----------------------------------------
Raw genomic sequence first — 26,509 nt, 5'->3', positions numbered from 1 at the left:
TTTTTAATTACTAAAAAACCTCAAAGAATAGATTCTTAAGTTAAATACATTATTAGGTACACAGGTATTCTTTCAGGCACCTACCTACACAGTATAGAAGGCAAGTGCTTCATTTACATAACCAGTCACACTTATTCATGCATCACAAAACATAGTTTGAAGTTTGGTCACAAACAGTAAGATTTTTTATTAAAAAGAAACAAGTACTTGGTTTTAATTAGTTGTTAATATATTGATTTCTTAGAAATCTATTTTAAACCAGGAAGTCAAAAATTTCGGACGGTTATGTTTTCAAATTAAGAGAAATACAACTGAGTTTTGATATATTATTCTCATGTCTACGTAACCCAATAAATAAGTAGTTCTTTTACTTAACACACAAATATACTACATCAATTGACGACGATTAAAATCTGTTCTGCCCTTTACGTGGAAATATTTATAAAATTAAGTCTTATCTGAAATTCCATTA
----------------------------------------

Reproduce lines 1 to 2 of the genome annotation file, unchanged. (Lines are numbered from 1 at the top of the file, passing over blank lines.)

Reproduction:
Raw genomic sequence first — 26,509 nt, 5'->3', positions numbered from 1 at the left:
TTTTTAATTACTAAAAAACCTCAAAGAATAGATTCTTAAGTTAAATACATTATTAGGTACACAGGTATTCTTTCAGGCACCTACCTACACAGTATAGAAGGCAAGTGCTTCATTTACATAACCAGTCACACTTATTCATGCATCACAAAACATAGTTTGAAGTTTGGTCACAAACAGTAAGATTTTTTATTAAAAAGAAACAAGTACTTGGTTTTAATTAGTTGTTAATATATTGATTTCTTAGAAATCTATTTTAAACCAGGAAGTCAAAAATTTCGGACGGTTATGTTTTCAAATTAAGAGAAATACAACTGAGTTTTGATATATTATTCTCATGTCTACGTAACCCAATAAATAAGTAGTTCTTTTACTTAACACACAAATATACTACATCAATTGACGACGATTAAAATCTGTTCTGCCCTTTACGTGGAAATATTTATAAAATTAAGTCTTATCTGAAATTCCATTA